A coenocyte is a multinucleate cell (cell with more than one nucleus) that achieved multinuclearity through multiple division of a starter nucleus, as apposed to a syncytium, a multinucleate cell composed of cytoplasmically fused individual cells (such as in slime molds, which are not fungi). The hyphae of this mold were aseptate as well, meaning that the individual cells and nuclei were not seperated by the chitinous cell wall of the fungus.
I found this mold growing on a piece of fish food floating in a small pond. Coiled and wriggling among the fungal hyphae were countless worms, such as large nematodes and the spined worms most recently mentioned.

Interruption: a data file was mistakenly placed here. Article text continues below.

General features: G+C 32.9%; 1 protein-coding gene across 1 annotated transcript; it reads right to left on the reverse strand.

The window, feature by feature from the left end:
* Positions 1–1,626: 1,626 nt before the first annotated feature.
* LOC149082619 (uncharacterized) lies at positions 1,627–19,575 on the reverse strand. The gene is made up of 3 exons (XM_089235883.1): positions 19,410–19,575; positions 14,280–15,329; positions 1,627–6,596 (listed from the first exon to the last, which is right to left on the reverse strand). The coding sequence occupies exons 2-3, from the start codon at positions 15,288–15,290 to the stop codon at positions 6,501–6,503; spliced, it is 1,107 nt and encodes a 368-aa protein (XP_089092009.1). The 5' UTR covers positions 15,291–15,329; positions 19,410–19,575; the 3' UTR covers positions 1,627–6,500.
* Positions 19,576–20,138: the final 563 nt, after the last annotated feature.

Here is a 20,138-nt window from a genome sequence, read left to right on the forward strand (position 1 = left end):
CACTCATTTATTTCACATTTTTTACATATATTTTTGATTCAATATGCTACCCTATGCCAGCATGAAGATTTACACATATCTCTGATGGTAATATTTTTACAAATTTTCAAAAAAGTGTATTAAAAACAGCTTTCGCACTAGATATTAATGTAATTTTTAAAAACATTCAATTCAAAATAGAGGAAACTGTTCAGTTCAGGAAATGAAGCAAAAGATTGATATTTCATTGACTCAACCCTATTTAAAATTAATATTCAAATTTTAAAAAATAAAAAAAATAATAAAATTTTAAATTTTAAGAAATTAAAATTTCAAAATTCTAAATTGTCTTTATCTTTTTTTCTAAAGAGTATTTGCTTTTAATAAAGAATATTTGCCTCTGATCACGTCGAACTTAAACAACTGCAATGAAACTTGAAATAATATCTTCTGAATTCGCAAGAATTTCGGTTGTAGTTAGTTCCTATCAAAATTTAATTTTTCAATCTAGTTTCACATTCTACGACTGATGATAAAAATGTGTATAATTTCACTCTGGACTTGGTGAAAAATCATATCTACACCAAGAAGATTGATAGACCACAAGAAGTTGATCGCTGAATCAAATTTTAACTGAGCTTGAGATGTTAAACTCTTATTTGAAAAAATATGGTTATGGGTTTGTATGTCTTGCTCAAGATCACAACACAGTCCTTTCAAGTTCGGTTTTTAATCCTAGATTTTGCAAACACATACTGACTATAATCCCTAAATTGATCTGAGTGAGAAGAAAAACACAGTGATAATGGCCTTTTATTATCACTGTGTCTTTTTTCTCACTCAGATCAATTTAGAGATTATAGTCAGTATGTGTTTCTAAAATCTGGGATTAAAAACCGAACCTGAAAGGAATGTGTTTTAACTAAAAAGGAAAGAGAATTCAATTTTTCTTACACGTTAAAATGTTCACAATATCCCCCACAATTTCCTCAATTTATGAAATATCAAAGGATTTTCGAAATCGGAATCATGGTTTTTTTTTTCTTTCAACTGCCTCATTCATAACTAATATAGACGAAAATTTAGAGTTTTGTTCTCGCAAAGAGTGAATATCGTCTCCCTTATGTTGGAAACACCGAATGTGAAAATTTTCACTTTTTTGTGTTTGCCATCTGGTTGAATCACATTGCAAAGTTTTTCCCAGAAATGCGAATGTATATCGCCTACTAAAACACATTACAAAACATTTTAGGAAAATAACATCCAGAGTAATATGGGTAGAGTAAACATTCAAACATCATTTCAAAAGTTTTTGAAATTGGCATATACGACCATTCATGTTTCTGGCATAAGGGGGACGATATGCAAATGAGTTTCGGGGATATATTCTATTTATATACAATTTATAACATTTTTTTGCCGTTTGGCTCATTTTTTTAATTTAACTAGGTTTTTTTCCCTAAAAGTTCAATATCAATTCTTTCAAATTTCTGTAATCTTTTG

Above: In order for fungal hyphae to continue growth into a medium, it must have a constant supply of energy for cell wall extentions and creation of new cells. In order to achieve this, the mitochondria (energy-producing cellular units) are typically positioned toward the leading end of the hypha. You may notice that in the photo above, the end of the hypha is very granular; because of the concentrated mitochondria. Compare it with the photograph below…
Above: This photo was taken form the same hypha, but further down. You can see already that the cells are considerably less granulated.
Above: At the very tip of the hypha, you might see a slight bulge in the cell. This, as you may have guessed, is an outgrowth of the hypha; a formation of a new cell.